I cosponsored, and the Governor recently signed, legislation to protect our families and firefighters from harmful flame retardants. The law bans 11 toxic flame retardants in children’s products, mattresses, household furniture, carpeting and window coverings. It also gives the Department of Environmental Protection the authority to ban additional flame retardants that are hazardous to human health and the environment.
The Commonwealth will now join forty-six other states who have similar police officer certification requirements. Although I opposed earlier versions of the bill the reason for my vote from no to yes was due to the substantive changes in the compromise legislation.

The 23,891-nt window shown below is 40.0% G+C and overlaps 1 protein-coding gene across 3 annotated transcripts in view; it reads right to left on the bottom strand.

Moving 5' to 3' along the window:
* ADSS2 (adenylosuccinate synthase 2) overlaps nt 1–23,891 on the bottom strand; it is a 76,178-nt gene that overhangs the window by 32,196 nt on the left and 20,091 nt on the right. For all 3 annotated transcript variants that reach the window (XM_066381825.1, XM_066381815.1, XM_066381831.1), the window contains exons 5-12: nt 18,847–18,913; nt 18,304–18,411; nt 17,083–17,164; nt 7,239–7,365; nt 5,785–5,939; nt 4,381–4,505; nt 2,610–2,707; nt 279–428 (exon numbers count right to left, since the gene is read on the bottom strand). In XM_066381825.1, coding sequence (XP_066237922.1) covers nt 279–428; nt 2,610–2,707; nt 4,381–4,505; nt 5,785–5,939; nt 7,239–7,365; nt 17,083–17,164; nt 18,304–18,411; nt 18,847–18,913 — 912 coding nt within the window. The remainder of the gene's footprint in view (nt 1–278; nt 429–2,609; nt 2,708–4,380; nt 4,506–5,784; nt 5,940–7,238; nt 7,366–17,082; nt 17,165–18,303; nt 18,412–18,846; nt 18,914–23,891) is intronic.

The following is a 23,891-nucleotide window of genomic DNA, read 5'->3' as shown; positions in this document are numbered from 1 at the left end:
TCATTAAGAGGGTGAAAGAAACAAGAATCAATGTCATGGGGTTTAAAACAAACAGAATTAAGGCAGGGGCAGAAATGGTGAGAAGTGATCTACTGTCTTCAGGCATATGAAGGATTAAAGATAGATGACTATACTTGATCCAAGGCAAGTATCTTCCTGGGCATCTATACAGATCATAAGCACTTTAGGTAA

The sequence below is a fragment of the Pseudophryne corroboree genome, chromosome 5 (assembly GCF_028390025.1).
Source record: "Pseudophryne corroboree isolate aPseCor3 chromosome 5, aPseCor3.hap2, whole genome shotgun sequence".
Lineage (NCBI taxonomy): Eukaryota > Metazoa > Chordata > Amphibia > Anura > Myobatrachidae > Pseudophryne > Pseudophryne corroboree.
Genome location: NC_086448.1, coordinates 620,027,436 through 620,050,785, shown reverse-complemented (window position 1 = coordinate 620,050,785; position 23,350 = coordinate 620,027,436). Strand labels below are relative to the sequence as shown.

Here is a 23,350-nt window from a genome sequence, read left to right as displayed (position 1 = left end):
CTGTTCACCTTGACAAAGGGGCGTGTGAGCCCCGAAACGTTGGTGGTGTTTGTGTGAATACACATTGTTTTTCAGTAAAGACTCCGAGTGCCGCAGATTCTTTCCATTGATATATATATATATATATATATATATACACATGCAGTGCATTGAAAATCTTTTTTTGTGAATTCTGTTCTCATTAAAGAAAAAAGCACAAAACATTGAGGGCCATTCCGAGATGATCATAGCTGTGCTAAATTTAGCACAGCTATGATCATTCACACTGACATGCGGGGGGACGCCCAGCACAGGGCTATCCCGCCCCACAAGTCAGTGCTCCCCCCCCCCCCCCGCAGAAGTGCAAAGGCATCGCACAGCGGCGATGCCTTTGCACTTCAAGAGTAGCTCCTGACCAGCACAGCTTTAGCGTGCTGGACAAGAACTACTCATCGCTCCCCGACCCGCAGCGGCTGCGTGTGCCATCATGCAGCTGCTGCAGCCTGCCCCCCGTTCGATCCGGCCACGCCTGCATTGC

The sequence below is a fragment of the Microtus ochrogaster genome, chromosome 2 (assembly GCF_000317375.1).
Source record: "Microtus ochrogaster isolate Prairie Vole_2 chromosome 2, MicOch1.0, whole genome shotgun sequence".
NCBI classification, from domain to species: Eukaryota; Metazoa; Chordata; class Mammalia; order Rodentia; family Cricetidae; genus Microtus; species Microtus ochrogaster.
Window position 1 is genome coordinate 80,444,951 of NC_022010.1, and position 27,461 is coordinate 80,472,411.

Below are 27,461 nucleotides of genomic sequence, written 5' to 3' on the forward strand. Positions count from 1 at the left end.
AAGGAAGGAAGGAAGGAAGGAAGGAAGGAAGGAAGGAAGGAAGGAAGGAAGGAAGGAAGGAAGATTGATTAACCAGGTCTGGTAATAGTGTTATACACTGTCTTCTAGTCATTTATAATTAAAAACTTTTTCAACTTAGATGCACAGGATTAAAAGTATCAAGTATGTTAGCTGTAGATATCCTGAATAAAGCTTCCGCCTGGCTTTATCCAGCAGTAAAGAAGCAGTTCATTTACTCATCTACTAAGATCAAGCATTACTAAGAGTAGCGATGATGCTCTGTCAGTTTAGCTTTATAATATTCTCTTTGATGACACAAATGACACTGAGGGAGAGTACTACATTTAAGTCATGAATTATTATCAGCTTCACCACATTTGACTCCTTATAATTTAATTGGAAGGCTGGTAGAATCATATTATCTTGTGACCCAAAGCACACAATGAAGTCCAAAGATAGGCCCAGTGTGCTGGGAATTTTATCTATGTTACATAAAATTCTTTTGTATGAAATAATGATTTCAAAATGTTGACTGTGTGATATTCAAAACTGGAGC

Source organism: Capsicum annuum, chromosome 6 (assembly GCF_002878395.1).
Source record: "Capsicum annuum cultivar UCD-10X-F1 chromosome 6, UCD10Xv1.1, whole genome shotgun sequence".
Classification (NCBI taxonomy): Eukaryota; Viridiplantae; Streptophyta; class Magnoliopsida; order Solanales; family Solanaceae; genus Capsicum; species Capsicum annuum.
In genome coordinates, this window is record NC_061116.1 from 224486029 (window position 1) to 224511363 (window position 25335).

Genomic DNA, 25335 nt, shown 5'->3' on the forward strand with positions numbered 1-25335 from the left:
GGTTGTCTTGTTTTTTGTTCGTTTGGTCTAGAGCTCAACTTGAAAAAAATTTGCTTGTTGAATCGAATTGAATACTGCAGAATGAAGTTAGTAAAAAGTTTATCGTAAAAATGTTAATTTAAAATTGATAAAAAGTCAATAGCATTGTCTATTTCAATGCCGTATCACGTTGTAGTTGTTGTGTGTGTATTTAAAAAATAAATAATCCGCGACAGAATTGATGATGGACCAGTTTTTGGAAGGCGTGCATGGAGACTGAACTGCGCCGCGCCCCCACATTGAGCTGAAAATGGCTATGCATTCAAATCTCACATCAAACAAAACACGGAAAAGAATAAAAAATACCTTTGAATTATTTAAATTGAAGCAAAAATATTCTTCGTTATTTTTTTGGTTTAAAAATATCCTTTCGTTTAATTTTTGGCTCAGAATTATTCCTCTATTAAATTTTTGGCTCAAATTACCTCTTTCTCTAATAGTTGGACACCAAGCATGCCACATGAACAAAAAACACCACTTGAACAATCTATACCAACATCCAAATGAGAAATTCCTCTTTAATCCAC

At the outset of this debate, I shared my concerns about the makeup of the Peace Officer Standards and Training Commission (POST). While I am in agreement with having a Commission that would include civilian commissioners who bring an independent view to provide judicial balance, a Commission of this magnitude should also include law enforcement professionals who understand policing and are open to improving training practices. I felt the commission would be well-served to have commissioners who understand first-hand the inherent dangers faced by our police officers. The bill now includes three law enforcement officials on the POST Commission and requires one of the commission members to be from Labor.